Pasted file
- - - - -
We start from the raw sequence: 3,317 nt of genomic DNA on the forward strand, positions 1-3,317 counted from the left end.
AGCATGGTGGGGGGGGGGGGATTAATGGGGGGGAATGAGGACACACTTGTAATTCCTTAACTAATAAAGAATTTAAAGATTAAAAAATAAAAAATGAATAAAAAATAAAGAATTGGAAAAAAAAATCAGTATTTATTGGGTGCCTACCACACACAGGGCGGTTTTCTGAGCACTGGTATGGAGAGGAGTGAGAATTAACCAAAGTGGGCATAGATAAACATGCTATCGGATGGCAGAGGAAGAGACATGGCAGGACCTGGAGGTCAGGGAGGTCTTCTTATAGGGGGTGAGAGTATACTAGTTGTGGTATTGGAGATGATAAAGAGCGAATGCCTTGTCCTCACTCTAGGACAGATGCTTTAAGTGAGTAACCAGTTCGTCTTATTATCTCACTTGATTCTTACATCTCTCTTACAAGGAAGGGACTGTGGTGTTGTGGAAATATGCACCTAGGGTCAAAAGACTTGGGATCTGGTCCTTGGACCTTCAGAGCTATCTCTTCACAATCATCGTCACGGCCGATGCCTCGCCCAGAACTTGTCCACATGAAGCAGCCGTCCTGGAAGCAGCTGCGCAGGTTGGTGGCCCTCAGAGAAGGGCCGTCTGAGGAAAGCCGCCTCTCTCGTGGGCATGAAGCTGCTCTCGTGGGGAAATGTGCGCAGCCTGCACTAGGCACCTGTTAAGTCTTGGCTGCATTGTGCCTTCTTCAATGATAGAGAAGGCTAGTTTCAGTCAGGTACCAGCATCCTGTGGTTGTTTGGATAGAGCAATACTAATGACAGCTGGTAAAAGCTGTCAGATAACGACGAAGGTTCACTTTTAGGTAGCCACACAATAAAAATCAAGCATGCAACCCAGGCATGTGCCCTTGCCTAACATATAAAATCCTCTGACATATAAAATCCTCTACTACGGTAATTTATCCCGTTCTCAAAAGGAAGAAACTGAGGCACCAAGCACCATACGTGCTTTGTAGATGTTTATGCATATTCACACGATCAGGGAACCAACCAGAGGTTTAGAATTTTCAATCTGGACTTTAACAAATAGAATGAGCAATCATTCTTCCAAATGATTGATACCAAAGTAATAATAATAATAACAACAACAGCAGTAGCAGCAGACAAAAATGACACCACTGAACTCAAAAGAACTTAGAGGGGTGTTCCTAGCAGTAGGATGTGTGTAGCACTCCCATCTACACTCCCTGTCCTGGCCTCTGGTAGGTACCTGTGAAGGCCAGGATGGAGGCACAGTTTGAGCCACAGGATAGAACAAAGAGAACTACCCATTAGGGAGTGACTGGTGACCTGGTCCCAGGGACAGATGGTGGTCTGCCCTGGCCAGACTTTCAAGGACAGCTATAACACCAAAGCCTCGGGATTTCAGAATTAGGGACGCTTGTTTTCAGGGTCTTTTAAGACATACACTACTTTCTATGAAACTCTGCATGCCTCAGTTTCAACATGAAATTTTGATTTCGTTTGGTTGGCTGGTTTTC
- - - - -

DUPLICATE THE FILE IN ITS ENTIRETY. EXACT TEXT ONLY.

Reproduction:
We start from the raw sequence: 3,317 nt of genomic DNA on the forward strand, positions 1-3,317 counted from the left end.
AGCATGGTGGGGGGGGGGGGATTAATGGGGGGGAATGAGGACACACTTGTAATTCCTTAACTAATAAAGAATTTAAAGATTAAAAAATAAAAAATGAATAAAAAATAAAGAATTGGAAAAAAAAATCAGTATTTATTGGGTGCCTACCACACACAGGGCGGTTTTCTGAGCACTGGTATGGAGAGGAGTGAGAATTAACCAAAGTGGGCATAGATAAACATGCTATCGGATGGCAGAGGAAGAGACATGGCAGGACCTGGAGGTCAGGGAGGTCTTCTTATAGGGGGTGAGAGTATACTAGTTGTGGTATTGGAGATGATAAAGAGCGAATGCCTTGTCCTCACTCTAGGACAGATGCTTTAAGTGAGTAACCAGTTCGTCTTATTATCTCACTTGATTCTTACATCTCTCTTACAAGGAAGGGACTGTGGTGTTGTGGAAATATGCACCTAGGGTCAAAAGACTTGGGATCTGGTCCTTGGACCTTCAGAGCTATCTCTTCACAATCATCGTCACGGCCGATGCCTCGCCCAGAACTTGTCCACATGAAGCAGCCGTCCTGGAAGCAGCTGCGCAGGTTGGTGGCCCTCAGAGAAGGGCCGTCTGAGGAAAGCCGCCTCTCTCGTGGGCATGAAGCTGCTCTCGTGGGGAAATGTGCGCAGCCTGCACTAGGCACCTGTTAAGTCTTGGCTGCATTGTGCCTTCTTCAATGATAGAGAAGGCTAGTTTCAGTCAGGTACCAGCATCCTGTGGTTGTTTGGATAGAGCAATACTAATGACAGCTGGTAAAAGCTGTCAGATAACGACGAAGGTTCACTTTTAGGTAGCCACACAATAAAAATCAAGCATGCAACCCAGGCATGTGCCCTTGCCTAACATATAAAATCCTCTGACATATAAAATCCTCTACTACGGTAATTTATCCCGTTCTCAAAAGGAAGAAACTGAGGCACCAAGCACCATACGTGCTTTGTAGATGTTTATGCATATTCACACGATCAGGGAACCAACCAGAGGTTTAGAATTTTCAATCTGGACTTTAACAAATAGAATGAGCAATCATTCTTCCAAATGATTGATACCAAAGTAATAATAATAATAACAACAACAGCAGTAGCAGCAGACAAAAATGACACCACTGAACTCAAAAGAACTTAGAGGGGTGTTCCTAGCAGTAGGATGTGTGTAGCACTCCCATCTACACTCCCTGTCCTGGCCTCTGGTAGGTACCTGTGAAGGCCAGGATGGAGGCACAGTTTGAGCCACAGGATAGAACAAAGAGAACTACCCATTAGGGAGTGACTGGTGACCTGGTCCCAGGGACAGATGGTGGTCTGCCCTGGCCAGACTTTCAAGGACAGCTATAACACCAAAGCCTCGGGATTTCAGAATTAGGGACGCTTGTTTTCAGGGTCTTTTAAGACATACACTACTTTCTATGAAACTCTGCATGCCTCAGTTTCAACATGAAATTTTGATTTCGTTTGGTTGGCTGGTTTTC